Sweden’s foreign ministry also questioned Iran’s ambassador in Stockholm to about Oriflame’s shutdown in Tehran and the arrests on Tuesday, ministry spokeswoman Cecilia Julin announced.
At the same time, ministry officials raised the case of Sakineh Mohammadi-Ashtiani, a 43-year-old mother of two sentenced to death by stoning by an Iranian court, when it called in ambassador Rasoul Eslami on Tuesday, Julin told AFP.
“We met him yesterday and we raised both the Oriflame affair and also the
question of Sakineh, the woman threatened with stoning,” she said.
One of those detained in the Oriflame arrests, which were alleged conducted amid reported allegations in Iran, is a dual Swedish-Iranian national, Julin said.
She said the matter was being dealt with by Sweden’s ambassador in Tehran, who “is in contact with the Iranian foreign ministry and other authorities.”
Oriflame, a direct sales company, said on Monday it had received no explanations from Iranian authorities about the closure and arrests, but believed they may be linked to its business model.
“Our business model is to sell cosmetics and give 40,000 Iranians, mainly women, a possibility to earn money through direct sales,” the company’s chief financial officer Gabriel Bennet told AFP, adding any reference to a pyramid scheme was “ridiculous.”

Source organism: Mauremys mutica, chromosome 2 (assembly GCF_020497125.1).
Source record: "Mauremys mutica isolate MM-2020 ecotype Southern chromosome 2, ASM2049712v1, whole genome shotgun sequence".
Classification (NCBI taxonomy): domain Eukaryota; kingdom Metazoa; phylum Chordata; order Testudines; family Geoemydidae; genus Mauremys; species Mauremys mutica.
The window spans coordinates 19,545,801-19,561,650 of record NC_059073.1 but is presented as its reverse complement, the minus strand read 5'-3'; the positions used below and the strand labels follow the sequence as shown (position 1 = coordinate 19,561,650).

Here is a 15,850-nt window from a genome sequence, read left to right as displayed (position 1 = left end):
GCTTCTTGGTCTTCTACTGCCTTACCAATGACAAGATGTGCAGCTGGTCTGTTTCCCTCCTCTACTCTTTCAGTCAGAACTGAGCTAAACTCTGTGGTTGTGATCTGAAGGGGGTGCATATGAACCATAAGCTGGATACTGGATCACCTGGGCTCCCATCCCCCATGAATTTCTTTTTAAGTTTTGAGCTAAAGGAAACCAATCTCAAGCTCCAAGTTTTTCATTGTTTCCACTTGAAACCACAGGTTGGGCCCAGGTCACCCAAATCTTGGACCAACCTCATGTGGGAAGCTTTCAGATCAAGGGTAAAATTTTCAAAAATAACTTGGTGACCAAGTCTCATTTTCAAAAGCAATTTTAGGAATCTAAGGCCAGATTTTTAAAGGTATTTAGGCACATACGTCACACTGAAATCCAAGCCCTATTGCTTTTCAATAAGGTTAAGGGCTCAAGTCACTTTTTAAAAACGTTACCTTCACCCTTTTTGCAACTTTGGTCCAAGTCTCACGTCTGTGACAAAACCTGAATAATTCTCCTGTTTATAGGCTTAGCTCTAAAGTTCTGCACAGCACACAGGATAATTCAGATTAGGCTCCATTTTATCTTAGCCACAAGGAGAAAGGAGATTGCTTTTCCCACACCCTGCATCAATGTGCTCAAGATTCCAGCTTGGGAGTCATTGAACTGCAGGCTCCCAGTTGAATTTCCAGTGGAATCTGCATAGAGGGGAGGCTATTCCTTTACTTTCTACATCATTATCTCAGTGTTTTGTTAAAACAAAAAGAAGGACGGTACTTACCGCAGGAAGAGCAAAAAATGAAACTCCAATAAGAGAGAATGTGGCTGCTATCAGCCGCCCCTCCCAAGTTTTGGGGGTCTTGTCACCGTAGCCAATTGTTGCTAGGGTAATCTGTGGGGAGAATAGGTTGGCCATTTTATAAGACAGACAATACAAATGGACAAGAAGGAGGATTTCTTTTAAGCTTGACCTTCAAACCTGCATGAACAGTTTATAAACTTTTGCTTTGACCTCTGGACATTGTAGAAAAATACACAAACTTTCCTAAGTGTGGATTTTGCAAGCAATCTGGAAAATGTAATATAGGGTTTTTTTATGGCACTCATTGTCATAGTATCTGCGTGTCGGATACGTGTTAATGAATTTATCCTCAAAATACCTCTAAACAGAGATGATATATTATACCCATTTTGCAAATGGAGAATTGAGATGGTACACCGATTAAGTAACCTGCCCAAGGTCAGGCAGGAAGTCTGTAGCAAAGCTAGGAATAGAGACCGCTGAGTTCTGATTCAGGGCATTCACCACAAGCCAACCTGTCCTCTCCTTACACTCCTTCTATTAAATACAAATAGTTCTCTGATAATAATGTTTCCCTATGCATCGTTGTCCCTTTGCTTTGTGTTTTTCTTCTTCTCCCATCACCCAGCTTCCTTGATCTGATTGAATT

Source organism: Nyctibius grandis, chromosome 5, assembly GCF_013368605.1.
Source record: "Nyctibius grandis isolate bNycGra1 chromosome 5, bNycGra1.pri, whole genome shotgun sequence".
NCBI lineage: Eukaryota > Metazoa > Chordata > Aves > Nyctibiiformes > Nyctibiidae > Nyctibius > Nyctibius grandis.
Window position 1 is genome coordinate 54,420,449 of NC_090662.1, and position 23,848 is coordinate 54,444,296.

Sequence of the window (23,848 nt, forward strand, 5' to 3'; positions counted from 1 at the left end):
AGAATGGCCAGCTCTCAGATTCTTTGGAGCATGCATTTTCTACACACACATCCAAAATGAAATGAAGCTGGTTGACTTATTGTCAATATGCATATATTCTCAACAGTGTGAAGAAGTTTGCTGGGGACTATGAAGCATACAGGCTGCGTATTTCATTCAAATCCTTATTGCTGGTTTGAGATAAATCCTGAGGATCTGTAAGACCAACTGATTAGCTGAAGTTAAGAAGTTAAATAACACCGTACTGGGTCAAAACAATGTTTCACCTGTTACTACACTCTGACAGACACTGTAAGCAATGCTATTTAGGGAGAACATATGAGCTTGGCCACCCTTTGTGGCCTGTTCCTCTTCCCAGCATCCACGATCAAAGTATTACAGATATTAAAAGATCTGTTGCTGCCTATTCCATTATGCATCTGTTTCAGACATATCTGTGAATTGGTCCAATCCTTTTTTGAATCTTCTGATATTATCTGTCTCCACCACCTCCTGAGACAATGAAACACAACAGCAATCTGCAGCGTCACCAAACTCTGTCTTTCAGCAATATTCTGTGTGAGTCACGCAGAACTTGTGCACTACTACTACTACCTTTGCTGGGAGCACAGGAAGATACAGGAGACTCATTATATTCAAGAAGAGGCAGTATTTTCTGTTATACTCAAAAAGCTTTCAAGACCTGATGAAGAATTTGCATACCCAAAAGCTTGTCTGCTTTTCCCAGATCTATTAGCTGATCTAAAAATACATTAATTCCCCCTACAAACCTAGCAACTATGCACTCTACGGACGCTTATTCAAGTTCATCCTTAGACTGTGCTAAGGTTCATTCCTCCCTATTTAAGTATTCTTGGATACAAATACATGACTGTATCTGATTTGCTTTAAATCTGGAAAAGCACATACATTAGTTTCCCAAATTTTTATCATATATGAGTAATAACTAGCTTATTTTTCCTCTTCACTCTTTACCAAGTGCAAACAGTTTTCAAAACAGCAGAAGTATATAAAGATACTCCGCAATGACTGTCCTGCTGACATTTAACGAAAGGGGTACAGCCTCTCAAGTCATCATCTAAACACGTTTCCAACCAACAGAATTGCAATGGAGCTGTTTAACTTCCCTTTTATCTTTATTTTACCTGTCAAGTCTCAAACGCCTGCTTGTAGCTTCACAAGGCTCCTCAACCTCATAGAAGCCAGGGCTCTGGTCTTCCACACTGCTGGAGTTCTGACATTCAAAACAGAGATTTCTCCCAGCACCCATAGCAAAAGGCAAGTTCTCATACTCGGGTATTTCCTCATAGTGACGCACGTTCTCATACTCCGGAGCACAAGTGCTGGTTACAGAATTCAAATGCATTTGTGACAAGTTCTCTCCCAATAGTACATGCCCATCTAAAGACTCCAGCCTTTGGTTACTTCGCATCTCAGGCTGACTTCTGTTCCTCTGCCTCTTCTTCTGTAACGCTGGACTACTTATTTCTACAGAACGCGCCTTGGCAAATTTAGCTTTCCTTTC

Meanwhile, Iran’s ILNA news agency quoted Intelligence Minister Heydar Moslehi on Wednesday of accusing companies like Oriflame of being backed by spy agencies.
“These companies operate with outside support and are not engaged in economic activities. They are under the guidance of spy agencies,” he said.
Oriflame did not immediately respond to requests for comments on the
The case of Sakineh Mohammadi-Ashtiani, sentenced to death by stoning by an Iranian court, has been criticised by Western nations and human rights groups amid warnings that her execution is imminent.
Iranian officials maintain she was handed the stoning sentence for adultery and for being an accomplice in her husband’s murder.